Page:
Diabetes in Children – What to Watch Out For

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Diabetes is a term we usually associate with persons who are above the age of 40. However, it is not something that affects only adults – it is important to understand that diabetes can affect children too.

Before we delve further into explaining how you can identify if your child (whether infant, toddler, pre-teen or teen) has diabetes, we think it is important for you to know that there are, in general, two types of diabetes: type 1 and type 2. Both types of diabetes are chronic diseases that impact the regulation of blood sugar (also known as glucose) by the body.

When the body does not produce insulin (as in type 1 diabetes) or does not respond to insulin (as in type 2 diabetes), the glucose that enters the body through food does not enter the cells, thereby leading to chronically high blood sugar levels and resulting in health complications.

Causes of Diabetes

Type 1 and type 2 diabetes are caused by different factors, although their symptoms are quite similar.

Type 1 diabetes is caused due to a faulty immune system which mistakes the body’s own beta cells in the pancreas (responsible for producing insulin) for foreign bodies, attacking and destroying them. Once beta cells are destroyed, the body can no longer produce insulin.

On the other hand, type 2 diabetes is caused by an insulin resistance caused by the body. In other words, even though the beta cells produce insulin, the body is unable to effectively utilise it due to the body’s reduced responsiveness.

Diabetes in Children

Type 1 diabetes is mostly diagnosed in children and, therefore, is also known as “juvenile diabetes”. Children could get type 1 diabetes while they are still infants, or at later stages during their childhood as well. However, sometimes, people who are in their late 30s are also diagnosed with type 1 diabetes.

Although type 2 diabetes is usually associated with adults and known as “adult-onset” diabetes, it is now becoming more common among children owing to obesity and unhealthy lifestyle habits including lack of physical activity, too much screen time and increased consumption of junk food. In a very small percentage of children, though, the cause of type 2 diabetes may be genetic.

Symptoms of Diabetes in Children

Symptoms of type 1 diabetes in children tend to appear quite suddenly in children while symptoms of type 2 diabetes develop more gradually and are not easy to identify. In some cases, children with type 2 diabetes may not have any visible symptoms.

Symptoms of Type 1 Diabetes

  • Increased appetite but with weight loss

The lack of insulin makes it difficult for the sugar to move into the child’s cells, causing the loss of energy in muscles and organs. The loss of energy, in turn, increase hunger. However, despite eating more than usual, the child may lose weight rapidly. This is because muscle tissues and fat stores begin to shrink due to the lack of energy.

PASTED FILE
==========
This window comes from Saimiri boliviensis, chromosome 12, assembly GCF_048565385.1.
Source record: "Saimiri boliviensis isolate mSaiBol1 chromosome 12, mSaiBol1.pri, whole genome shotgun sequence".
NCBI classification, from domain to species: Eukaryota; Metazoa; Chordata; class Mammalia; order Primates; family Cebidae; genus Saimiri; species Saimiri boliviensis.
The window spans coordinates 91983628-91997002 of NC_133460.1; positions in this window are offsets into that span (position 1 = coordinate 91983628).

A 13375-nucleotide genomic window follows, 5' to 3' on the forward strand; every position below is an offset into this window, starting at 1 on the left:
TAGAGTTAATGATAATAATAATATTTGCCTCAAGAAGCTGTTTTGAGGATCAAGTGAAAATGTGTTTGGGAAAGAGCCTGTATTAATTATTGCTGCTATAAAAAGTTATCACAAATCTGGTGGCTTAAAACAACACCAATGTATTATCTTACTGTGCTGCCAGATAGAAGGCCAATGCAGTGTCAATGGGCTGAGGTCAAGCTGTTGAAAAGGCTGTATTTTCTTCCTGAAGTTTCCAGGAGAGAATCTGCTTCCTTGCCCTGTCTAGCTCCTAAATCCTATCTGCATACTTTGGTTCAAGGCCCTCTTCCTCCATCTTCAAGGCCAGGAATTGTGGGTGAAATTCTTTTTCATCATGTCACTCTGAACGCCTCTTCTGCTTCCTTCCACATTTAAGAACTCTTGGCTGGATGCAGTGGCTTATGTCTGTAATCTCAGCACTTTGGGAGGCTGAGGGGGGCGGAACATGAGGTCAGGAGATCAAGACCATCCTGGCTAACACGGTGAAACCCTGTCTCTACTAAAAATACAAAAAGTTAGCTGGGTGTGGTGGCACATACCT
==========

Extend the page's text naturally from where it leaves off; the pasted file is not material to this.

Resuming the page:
• Fatigue and behavioural changes

Lack of sugar (and therefore, energy) in the child’s cells causes them to become tired, lethargic and exhibit unexplained drowsiness that sometimes appears as a “drunk” behaviour. This may even affect their academic performance and also cause them to be too irritable.

  • Fruity-smelling odour

Fruity or wine-like odour may emanate from the child’s body and breath. This is because the body begins burning fat instead of sugar, producing ketones that are responsible for the odour.

  • Blurred vision

When the blood sugar in the child’s body becomes too high, it will result in fluid being pulled out from various organs, including the lenses of the eyes. This may cause changes in the child’s vision, with difficulty in focussing clearly.

  • Difficulty in breathing

Heavy breathing, difficulty breathing or sometimes, making grunting sound while breathing could all be symptoms of type 1 diabetes.

  • Fungal infection

Genital fungal infections may appear in girls with type 1 diabetes, and in babies these may cause diaper rashes.

  • Increased thirst and frequent urination

As excessive sugar in the body pulls the fluids from blood tissues, your child may feel excessive thirst, causing him/her to drink water in excess and urinate more than usual. One of the striking symptoms related to this would be bedwetting among children who are already toilet trained.

Symptoms of Type 2 Diabetes

  • Slow-healing wounds
    Sores/wounds/infections on the child’s skin may appear to take longer to heal and this could be one of the stark symptoms to watch out for because children tend to fall and hurt themselves more than adults.
  • Skin Darkening

Insulin resistance, the condition that cause type 2 diabetes, can cause skin around neck and armpits darken in children. This darkening of skin in patches is known as acanthosis nigricans.

  • Other symptoms (similar to symptoms of type 1 diabetes)
    • Increased thirst and frequent urination
    • Fatigue and behavioural changes
    • Increased hunger

Although there are currently no ways to prevent type 1 diabetes, type 2 diabetes can be prevented largely by ensuring that your children get enough physical activity by spending time playing outdoors rather than always being seated indoors with a playstation/iPad or smartphone or in front of the TV. You can also go a long way in preventing type 2 diabetes in children by ensuring that they are having a well-balanced diet.

If you notice any of these symptoms in your child, book an appointment with a paediatrician to take necessary tests and begin treatment at the earliest.

To book an appointment with Venkataeswara Hospitals in Chennai, call 044 4511 1111.